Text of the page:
The Eurozone’s flash PMI from IHS Markit will be hitting the headlines on Friday at 0900 GMT. The closely watched indicators of economic activity in the euro area have been pointing downwards since the turn of the year, but there have been some signs lately that growth is at a turning point. While the euro stands to gain from any upturn in growth, Italy and Brexit woes are likely to limit any significant rebound in the currency.
The composite PMI, which combines both the manufacturing and services PMI, fell to a two-year low of 52.7 in November as growth in the bloc’s largest economy, Germany, slowed to a four-year trough. Italy was another underperformer but the PMI for other Eurozone countries were more encouraging, with output up in France, Spain and, Ireland.
However, even in Germany, whose economy contracted by 0.2% in the third quarter, appears to be seeing some sort of a turnaround. Exports from Germany rebounded by more than expected in October, while industrial output posted a surprise increase during the same month. German business confidence is also improving, with the ZEW economic sentiment for December beating analysts’ expectations. The recent easing of Sino-US trade tensions could be one of the factors contributing to the brightening outlook.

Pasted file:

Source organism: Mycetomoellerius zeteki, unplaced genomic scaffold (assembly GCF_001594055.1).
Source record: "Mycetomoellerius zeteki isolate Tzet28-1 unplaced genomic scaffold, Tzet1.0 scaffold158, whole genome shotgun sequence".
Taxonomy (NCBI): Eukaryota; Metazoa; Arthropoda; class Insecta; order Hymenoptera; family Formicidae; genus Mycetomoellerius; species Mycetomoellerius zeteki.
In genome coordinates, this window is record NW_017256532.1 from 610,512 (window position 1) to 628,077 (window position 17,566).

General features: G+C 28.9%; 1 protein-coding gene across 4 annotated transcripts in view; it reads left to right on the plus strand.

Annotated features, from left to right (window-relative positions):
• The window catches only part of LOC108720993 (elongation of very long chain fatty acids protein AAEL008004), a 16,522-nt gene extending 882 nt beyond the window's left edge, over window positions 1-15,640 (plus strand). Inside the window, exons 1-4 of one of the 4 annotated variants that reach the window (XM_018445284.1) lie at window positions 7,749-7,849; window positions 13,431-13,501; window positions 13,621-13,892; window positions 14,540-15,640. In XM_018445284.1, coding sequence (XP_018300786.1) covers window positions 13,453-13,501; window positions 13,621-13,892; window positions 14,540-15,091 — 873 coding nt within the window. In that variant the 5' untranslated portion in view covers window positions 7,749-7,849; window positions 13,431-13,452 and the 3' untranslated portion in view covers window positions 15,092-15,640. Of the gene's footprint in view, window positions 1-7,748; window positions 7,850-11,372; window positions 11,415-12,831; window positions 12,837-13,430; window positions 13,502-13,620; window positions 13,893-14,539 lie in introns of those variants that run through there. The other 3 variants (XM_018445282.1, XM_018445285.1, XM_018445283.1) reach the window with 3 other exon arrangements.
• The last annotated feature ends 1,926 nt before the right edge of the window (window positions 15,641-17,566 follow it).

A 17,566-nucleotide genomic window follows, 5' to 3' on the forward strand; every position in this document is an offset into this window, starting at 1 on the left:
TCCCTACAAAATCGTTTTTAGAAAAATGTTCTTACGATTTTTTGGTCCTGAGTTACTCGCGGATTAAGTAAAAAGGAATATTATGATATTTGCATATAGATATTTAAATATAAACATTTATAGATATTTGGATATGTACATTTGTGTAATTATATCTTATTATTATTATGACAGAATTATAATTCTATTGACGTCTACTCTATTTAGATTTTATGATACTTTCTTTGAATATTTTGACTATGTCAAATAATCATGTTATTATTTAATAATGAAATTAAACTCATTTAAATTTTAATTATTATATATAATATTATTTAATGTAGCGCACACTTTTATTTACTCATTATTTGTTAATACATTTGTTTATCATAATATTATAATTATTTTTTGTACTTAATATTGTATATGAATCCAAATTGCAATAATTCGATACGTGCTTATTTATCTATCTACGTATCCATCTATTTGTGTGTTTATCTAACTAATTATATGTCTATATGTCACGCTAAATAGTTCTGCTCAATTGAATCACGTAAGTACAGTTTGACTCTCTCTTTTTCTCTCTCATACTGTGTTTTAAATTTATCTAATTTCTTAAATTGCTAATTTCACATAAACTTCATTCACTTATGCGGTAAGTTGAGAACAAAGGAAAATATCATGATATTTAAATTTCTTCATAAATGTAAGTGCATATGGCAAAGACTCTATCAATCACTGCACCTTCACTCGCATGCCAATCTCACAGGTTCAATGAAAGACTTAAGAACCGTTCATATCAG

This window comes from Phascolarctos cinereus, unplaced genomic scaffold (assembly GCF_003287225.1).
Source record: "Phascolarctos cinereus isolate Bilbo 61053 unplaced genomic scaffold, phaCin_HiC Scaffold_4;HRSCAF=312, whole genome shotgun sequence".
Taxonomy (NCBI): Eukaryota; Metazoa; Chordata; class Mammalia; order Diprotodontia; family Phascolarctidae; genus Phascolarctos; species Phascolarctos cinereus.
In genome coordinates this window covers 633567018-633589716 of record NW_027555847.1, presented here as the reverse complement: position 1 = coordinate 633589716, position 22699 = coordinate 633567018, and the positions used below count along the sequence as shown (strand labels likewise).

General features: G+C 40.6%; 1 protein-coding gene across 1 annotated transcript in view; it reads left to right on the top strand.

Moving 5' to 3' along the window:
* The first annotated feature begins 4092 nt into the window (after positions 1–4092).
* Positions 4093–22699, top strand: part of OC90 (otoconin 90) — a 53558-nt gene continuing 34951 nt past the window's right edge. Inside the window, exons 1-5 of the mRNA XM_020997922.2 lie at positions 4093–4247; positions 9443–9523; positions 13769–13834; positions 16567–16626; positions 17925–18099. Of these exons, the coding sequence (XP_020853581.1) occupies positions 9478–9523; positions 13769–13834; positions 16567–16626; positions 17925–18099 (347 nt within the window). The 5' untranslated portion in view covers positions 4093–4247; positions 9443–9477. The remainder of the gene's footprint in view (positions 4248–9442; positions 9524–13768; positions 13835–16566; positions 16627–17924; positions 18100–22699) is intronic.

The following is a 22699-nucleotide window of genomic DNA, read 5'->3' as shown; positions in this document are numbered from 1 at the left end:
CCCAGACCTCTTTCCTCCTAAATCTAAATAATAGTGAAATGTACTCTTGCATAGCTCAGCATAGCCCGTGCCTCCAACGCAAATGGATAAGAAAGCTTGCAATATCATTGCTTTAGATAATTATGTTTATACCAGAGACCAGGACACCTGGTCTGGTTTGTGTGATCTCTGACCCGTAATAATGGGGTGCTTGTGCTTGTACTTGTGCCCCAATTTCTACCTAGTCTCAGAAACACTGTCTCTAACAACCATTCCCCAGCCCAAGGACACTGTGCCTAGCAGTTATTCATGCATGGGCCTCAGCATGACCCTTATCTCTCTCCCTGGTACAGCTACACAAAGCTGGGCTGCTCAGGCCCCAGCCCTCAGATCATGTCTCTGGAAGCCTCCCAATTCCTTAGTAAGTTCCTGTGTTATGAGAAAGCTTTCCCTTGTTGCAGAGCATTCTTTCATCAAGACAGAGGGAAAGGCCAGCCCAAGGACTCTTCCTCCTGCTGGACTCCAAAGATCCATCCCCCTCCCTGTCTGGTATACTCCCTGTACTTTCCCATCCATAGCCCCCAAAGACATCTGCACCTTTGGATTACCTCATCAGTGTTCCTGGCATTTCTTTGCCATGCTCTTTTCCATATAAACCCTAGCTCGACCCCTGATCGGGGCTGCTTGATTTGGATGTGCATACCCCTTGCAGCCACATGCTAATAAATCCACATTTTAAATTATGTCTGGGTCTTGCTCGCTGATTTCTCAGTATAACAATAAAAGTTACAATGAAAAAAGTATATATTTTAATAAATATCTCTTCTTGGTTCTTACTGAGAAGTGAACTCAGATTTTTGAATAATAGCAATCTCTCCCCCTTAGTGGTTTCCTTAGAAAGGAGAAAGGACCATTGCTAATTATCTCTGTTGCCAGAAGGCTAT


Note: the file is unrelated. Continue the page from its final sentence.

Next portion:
The Eurozone composite PMI is forecast to inch up to 52.8 in the preliminary reading for December, with the manufacturing and services PMI expected to rise by 0.1 percentage points each to 51.9 and 53.5, respectively.
But even if the current trade truce between China and the US was to lead to a more permanent and enhanced trade arrangement between the two countries, there are several risks closer to home still weighing on investor morale in the euro area. The potential dangers to the Eurozone economy from Britain crashing out of the EU without a deal, Italy not backing down on its plans to raise its 2019 budget deficit target, and the US imposing higher tariffs on European car imports have not fully subsided and are very much present.
This implies traders will want to see more evidence that growth is recovering before concluding that the Eurozone is out of the woods. The political uncertainties, weakening growth outlook and the possibility of higher US trade barriers have recently dragged the euro to 16½-month lows even as the European Central Bank prepares to end its asset purchases at the end of December.
A positive surprise in the PMI figures could help the EUR/USD
However, another miss in the Eurozone PMI would deepen the gloomy sentiment for the region and could pull the EUR/USD below the immediate support zone between the moving averages around $1.1362 and the 23.6% Fibonacci retracement at $1.1355. A dip below this region would bring into scope the psychological $1.13 level, while sharper losses would risk a breach of the 16½-month low of $1.1213 set in November.
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